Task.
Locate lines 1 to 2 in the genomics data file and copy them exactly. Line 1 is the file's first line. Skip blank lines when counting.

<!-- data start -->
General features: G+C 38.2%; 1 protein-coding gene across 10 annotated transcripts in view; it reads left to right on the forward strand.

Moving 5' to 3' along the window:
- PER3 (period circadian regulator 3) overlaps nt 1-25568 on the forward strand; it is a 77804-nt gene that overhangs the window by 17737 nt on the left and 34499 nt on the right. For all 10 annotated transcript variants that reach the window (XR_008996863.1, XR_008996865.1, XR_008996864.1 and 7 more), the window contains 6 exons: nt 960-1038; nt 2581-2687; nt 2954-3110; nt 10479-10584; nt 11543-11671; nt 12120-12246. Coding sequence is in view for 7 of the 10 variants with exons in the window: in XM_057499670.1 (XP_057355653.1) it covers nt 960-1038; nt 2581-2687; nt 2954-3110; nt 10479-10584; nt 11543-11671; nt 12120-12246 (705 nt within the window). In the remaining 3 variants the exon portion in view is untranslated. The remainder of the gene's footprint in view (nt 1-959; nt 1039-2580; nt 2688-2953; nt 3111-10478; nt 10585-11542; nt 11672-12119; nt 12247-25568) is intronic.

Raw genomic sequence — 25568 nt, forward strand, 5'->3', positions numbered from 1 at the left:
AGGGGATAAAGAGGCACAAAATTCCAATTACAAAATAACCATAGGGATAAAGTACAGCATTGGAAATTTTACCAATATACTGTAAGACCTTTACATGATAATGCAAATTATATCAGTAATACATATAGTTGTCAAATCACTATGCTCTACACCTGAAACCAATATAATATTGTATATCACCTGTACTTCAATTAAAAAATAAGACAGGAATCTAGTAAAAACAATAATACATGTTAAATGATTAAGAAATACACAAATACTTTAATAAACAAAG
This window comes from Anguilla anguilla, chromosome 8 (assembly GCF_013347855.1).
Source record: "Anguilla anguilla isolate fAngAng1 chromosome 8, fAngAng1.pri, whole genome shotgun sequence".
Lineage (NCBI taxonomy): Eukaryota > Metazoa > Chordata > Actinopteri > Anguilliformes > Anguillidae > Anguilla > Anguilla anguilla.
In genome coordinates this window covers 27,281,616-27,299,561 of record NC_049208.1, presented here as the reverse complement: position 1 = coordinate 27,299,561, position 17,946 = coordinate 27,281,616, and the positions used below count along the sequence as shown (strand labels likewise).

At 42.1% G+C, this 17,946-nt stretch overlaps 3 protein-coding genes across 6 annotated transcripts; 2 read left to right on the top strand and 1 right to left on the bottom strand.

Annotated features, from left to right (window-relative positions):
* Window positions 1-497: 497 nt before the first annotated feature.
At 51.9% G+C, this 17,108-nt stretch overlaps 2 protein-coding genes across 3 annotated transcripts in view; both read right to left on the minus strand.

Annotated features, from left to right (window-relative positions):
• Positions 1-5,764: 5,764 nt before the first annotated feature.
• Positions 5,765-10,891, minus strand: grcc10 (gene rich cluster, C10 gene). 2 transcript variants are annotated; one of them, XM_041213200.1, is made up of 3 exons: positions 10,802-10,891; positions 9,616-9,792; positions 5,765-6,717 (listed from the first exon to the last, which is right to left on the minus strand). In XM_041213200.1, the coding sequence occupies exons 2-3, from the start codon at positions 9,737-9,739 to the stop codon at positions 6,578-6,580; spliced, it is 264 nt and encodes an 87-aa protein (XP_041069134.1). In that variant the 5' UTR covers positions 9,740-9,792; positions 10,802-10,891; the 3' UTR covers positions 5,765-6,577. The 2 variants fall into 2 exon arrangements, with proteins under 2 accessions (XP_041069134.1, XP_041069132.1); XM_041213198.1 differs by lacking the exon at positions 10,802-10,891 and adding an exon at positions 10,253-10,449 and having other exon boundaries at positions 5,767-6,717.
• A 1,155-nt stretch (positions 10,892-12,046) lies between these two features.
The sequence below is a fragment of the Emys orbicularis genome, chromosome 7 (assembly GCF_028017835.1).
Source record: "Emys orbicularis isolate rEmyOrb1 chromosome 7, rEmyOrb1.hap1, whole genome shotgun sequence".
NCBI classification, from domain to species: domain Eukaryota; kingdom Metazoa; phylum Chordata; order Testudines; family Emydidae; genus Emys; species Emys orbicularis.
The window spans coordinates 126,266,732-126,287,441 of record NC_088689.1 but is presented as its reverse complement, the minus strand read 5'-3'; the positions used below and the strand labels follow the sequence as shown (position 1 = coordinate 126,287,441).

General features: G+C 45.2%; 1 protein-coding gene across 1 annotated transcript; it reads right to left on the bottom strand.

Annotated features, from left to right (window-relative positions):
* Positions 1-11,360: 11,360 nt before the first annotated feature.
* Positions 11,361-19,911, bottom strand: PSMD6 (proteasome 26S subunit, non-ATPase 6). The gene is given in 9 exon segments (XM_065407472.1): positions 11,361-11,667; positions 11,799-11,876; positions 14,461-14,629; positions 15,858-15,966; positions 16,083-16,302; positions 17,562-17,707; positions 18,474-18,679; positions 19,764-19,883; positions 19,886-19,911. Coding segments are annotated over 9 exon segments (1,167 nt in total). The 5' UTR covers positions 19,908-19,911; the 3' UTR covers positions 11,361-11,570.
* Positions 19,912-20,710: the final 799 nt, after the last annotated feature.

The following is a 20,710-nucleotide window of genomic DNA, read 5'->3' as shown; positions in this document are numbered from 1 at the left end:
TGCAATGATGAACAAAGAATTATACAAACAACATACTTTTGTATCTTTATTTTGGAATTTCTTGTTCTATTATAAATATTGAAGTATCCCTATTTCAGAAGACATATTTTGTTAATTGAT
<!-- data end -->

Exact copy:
General features: G+C 38.2%; 1 protein-coding gene across 10 annotated transcripts in view; it reads left to right on the forward strand.

Moving 5' to 3' along the window: